Examples using in-line methods included the Early Reflected Energy System (ERES) and the Reverberation on Demand System (RODS), the latter being developed between Jaffe Acoustics in the US and the late Peter Barnett in the UK. RODS used gating on the microphone inputs to concentrate the efforts of the reverberators on the direct sound and not on adding reverb to reverb. More recently, in-line systems commercially available in Europe are dominated by SIAP, ACS, LARES and Meyer’s Constellation.

The System for Improved Acoustic Performance (SIAP) takes the approach of picking up the sound through Supercardioid microphones, to get as ‘clean’ a direct signal as possible, but relaying this with only subtle reverberation added. This approach seems to rely on accentuating the natural acoustic response of the space by amplification of the source through loudspeakers remote from the audience. SIAP also includes some time-variance to apply to the signal to help control regenerative colouration.

The Acoustic Control System (ACS) applies the principle of using sparse microphone arrays to ‘capture’ acoustic wavefronts, which it would process, redistribute and reconstruct into virtual reflected wavefronts through sparse loudspeaker arrays. Latterly, the system has concentrated more on the application of simulated reflection sequences.

The Lexicon Acoustic Reinforcement and Enhancement System (LARES) uses a small number of directional microphones close to the sound sources over the stage area and a large number of loudspeakers distributed around the space. Between the two is a matrix of reverberators that also employ time variance as a method of limiting regenerative colouration.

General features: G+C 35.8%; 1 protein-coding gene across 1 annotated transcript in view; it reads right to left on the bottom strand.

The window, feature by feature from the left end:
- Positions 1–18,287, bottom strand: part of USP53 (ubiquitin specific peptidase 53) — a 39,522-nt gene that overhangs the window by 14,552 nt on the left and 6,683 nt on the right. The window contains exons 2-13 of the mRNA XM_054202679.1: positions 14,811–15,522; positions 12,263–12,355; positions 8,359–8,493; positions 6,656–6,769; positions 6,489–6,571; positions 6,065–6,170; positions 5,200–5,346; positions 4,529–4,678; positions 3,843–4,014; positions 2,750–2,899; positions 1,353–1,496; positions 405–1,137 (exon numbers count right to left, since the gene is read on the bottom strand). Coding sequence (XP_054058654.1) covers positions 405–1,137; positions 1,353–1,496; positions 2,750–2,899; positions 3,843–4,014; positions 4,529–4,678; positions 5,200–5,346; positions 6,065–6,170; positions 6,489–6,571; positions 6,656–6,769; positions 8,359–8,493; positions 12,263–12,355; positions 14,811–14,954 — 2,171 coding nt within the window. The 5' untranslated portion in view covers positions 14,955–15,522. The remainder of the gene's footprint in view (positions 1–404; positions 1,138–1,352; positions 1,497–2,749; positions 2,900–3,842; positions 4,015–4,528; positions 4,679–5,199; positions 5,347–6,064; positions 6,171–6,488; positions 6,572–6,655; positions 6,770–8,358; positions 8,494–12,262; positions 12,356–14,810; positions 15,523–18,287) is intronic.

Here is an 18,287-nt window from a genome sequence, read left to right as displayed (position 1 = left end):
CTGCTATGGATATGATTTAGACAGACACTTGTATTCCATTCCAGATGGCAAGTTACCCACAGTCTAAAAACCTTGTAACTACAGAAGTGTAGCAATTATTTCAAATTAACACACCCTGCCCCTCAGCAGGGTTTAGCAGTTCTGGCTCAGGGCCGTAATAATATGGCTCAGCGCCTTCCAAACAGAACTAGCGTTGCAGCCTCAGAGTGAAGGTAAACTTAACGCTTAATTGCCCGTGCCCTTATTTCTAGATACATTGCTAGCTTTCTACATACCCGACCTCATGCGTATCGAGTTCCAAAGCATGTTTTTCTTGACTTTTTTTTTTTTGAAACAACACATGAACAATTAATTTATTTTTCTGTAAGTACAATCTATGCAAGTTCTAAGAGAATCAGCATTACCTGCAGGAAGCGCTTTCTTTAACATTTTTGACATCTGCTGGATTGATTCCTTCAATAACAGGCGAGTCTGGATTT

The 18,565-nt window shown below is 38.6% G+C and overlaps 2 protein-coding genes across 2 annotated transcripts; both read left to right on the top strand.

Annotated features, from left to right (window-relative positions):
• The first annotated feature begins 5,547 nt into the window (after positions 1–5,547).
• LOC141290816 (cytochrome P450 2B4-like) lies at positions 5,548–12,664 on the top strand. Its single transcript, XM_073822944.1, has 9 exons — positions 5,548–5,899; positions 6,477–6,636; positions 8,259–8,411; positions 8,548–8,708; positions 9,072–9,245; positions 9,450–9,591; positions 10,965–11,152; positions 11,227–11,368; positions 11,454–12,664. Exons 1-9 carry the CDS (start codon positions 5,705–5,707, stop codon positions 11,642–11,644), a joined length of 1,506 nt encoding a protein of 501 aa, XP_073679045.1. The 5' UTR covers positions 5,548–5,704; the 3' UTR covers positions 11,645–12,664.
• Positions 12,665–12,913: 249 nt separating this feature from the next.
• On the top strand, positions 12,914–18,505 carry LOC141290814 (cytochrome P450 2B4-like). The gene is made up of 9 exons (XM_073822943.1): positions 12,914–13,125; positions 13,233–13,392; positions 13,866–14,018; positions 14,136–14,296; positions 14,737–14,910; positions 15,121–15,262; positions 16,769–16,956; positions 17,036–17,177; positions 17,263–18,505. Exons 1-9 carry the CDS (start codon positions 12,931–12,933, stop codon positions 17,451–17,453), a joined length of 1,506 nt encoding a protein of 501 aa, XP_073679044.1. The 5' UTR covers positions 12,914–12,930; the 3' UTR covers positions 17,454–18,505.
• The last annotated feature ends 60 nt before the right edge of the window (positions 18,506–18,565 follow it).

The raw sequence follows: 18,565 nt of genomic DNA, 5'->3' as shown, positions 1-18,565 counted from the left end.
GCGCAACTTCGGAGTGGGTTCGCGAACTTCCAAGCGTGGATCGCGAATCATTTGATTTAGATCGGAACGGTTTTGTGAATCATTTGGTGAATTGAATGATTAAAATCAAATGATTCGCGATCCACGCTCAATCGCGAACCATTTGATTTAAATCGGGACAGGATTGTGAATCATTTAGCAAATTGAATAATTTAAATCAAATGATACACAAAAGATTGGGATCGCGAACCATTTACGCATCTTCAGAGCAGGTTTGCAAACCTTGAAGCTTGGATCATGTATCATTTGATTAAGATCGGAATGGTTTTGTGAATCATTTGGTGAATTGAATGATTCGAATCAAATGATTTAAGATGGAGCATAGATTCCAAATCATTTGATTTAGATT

Meyer’s Constellation system (previously VRAS) is based on a hybrid method proposed by Mark Poletti. Essentially a non-in line system that also adds reverberation electronically and can control early reflection patterns, all microphones feed into one or more reverberation and/or early reflections processors, the multiple outputs from which are distributed to loudspeakers throughout the auditorium. Constellation controls regenerative colouration by using a proprietary method to ensure linear transfer functions between all microphones and loudspeakers. These functions will include precise equalisation to pull out peaks in the spectral level response. Similarly, the function includes what are referred to as ‘unitary’ digital reverberators – essentially a mathematically pure form of reverberation tail – intended to add frequency independent reverberation or, if required, a smoothly controlled reverberation frequency response. This all conspires to maximise the ‘gain before feedback’, and thus helpfully reduces the number of discrete channels required. Furthermore, banks of independently-seeded reverberators are used to decouple the channels from each other acoustically, reducing the risk of the sort of ‘spread localisation’ you get when a monophonic signal is played through a number of loudspeaker simultaneously.